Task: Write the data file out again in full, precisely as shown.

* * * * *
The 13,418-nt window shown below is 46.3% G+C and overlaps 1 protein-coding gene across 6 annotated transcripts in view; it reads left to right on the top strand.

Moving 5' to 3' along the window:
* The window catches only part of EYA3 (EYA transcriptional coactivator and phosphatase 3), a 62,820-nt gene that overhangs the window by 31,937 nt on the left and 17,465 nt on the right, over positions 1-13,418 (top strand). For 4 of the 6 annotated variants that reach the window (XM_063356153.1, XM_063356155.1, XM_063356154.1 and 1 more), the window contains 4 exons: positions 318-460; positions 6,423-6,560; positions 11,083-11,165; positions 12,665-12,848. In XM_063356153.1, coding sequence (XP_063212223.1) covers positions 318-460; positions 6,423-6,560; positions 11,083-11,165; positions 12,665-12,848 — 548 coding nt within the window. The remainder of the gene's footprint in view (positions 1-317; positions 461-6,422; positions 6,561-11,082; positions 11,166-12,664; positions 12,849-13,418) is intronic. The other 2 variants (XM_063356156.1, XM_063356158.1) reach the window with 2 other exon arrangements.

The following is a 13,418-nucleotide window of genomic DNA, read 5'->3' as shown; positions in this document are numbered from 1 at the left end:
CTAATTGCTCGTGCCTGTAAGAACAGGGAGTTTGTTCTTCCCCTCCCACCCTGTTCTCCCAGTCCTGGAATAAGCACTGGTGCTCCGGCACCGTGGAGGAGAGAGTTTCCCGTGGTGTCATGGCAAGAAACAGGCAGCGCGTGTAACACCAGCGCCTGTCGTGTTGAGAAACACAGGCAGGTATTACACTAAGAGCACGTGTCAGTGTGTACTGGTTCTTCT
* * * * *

The 13,418-nt window shown below is 46.3% G+C and overlaps 1 protein-coding gene across 6 annotated transcripts in view; it reads left to right on the top strand.

Moving 5' to 3' along the window:
* The window catches only part of EYA3 (EYA transcriptional coactivator and phosphatase 3), a 62,820-nt gene that overhangs the window by 31,937 nt on the left and 17,465 nt on the right, over positions 1-13,418 (top strand). For 4 of the 6 annotated variants that reach the window (XM_063356153.1, XM_063356155.1, XM_063356154.1 and 1 more), the window contains 4 exons: positions 318-460; positions 6,423-6,560; positions 11,083-11,165; positions 12,665-12,848. In XM_063356153.1, coding sequence (XP_063212223.1) covers positions 318-460; positions 6,423-6,560; positions 11,083-11,165; positions 12,665-12,848 — 548 coding nt within the window. The remainder of the gene's footprint in view (positions 1-317; positions 461-6,422; positions 6,561-11,082; positions 11,166-12,664; positions 12,849-13,418) is intronic. The other 2 variants (XM_063356156.1, XM_063356158.1) reach the window with 2 other exon arrangements.

The following is a 13,418-nucleotide window of genomic DNA, read 5'->3' as shown; positions in this document are numbered from 1 at the left end:
CTAATTGCTCGTGCCTGTAAGAACAGGGAGTTTGTTCTTCCCCTCCCACCCTGTTCTCCCAGTCCTGGAATAAGCACTGGTGCTCCGGCACCGTGGAGGAGAGAGTTTCCCGTGGTGTCATGGCAAGAAACAGGCAGCGCGTGTAACACCAGCGCCTGTCGTGTTGAGAAACACAGGCAGGTATTACACTAAGAGCACGTGTCAGTGTGTACTGGTTCTTCT